Annotations for NAO of Brown
Baker & Taylor
Twenty-eight-year-old Nao Brown dreams of getting her career off the ground and finding love despite suffering from an unusual form of obsessive compulsive disorder that causes her to experience morbid obsessions.
Harry N. Abrams, Inc.
Twenty-eight-year-old Nao Brown, who's hafu (half Japanese, half English), is not well. She's suffering from obsessive-compulsive disorder (OCD) and fighting violent urges to harm other people. But that's not who she really wants to be. Nao has dreams. She wants to quiet her unruly mind; she wants to get her design and illustration career off the ground; and she wants to find love, perfect love.
Nao's life continues to seesaw. Her boyfriend dumps her; a toy deal falls through. But she also meets Gregory, an interesting washing-machine repairman, and Ray, an art teacher at the Buddhist Center. She begins to draw and meditate to ease her mind and open her heart?and in doing so comes to a big realization: Life isn't black-and-white after all . . . it's much more like brown.
Praise for The Nao of Brown:
?Lushly rendered, passionately digressive" ?The New York Times
?Dillon turns in a narrative tour de force, featuring a script that works in perfect concert with almost cinematic art reminiscent of Milo Manara, but with far more expressive characters. A triumph of comics for grownups, this is a must-read." ?Publishers Weekly, starred review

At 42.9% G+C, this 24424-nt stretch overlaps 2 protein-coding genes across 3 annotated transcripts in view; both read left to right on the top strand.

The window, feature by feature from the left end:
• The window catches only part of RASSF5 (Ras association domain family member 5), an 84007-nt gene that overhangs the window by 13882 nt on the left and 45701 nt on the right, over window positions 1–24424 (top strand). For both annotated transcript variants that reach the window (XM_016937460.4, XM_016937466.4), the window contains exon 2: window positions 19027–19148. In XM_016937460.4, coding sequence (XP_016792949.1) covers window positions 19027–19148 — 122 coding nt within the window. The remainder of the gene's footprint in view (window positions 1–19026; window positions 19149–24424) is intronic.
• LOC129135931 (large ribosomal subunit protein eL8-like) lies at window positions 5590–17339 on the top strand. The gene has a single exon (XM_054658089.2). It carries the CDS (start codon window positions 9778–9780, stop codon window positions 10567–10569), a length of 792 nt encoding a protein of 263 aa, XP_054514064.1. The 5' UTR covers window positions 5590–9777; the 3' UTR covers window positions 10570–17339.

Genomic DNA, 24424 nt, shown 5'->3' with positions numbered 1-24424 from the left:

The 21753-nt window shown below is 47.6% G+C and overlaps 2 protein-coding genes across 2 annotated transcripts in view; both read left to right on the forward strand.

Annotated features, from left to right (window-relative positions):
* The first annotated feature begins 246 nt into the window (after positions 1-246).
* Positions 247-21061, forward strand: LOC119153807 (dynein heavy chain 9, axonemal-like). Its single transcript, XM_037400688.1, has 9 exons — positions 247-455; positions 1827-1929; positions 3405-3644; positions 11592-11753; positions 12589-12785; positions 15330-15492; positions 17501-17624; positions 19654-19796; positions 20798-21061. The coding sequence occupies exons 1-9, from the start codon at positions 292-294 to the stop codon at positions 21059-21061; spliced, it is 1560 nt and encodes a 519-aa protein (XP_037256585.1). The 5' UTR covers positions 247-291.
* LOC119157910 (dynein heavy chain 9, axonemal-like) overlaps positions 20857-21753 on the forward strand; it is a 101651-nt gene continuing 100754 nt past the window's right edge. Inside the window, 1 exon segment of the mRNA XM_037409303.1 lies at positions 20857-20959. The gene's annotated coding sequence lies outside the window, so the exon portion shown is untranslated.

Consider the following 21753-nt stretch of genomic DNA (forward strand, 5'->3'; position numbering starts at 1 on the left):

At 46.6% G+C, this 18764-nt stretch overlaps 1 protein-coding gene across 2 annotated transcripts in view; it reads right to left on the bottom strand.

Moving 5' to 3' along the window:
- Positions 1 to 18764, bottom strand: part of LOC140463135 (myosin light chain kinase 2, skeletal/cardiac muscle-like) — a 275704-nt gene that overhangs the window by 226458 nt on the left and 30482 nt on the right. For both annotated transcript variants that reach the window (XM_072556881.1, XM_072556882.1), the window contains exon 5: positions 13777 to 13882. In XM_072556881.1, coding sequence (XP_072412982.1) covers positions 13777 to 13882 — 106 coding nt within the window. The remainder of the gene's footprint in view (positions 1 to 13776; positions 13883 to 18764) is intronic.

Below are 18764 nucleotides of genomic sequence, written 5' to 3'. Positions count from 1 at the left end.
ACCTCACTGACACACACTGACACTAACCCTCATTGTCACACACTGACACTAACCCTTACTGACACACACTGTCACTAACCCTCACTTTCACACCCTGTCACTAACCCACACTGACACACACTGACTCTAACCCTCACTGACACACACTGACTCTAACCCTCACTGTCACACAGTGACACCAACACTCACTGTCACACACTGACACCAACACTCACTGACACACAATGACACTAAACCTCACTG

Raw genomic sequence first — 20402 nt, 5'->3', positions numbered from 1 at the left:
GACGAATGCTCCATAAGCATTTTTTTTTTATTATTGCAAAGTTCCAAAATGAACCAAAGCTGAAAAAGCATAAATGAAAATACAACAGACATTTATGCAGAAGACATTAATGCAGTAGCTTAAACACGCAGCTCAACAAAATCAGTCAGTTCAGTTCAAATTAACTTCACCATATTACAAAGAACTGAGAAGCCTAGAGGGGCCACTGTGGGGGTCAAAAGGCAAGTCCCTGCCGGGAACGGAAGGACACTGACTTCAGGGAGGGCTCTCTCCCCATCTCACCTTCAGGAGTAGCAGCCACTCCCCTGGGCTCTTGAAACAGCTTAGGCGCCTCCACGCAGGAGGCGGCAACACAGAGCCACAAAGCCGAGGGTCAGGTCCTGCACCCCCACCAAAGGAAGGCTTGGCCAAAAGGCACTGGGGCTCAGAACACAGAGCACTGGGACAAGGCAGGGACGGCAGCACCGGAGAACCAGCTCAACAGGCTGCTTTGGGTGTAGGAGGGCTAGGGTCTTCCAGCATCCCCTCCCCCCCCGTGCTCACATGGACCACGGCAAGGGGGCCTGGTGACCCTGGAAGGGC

?The art in The Nao of Brown is absolutely gorgeous . . . An intense story about a young woman who fights as hard to get out of her own head as some superheroes fight to save the world." ?The Onion's A.V. Club
?This was the best read I have had in a long time." ?Scott Stantis, cartoonist for the Chicago Tribune
?Dillon makes his grand return in what can only be described as a visual spectacle." ?The Beat
?Amazing artwork; a truly novelistic piece of storytelling, full of wisdom and compassion; and a book which is a beautiful artifact, a treat for those of a bibliophilic inclination." ?Comic Book Resources
?The battles are internal, but no less monumental for all of that. Such inner wars made Sandman a classic, and I have no doubt that Dillon's graphic novel will likewise be regarded as a seminal work in comic art." ?The Houston Press Art Attack blog
?Psychologically complex and surprising." ?Paste Magazine
?It's a masterpiece, and I really can't recommend it enough." ?Comic Book Resources
?Penciled and watercolored by hand, the pages glow with a lush realism, even in their darkest moments. The ever present motif of red can either anchor or engulf the reader, but always provides a vibrant glimpse into Nao's life." ?Asian Fortune News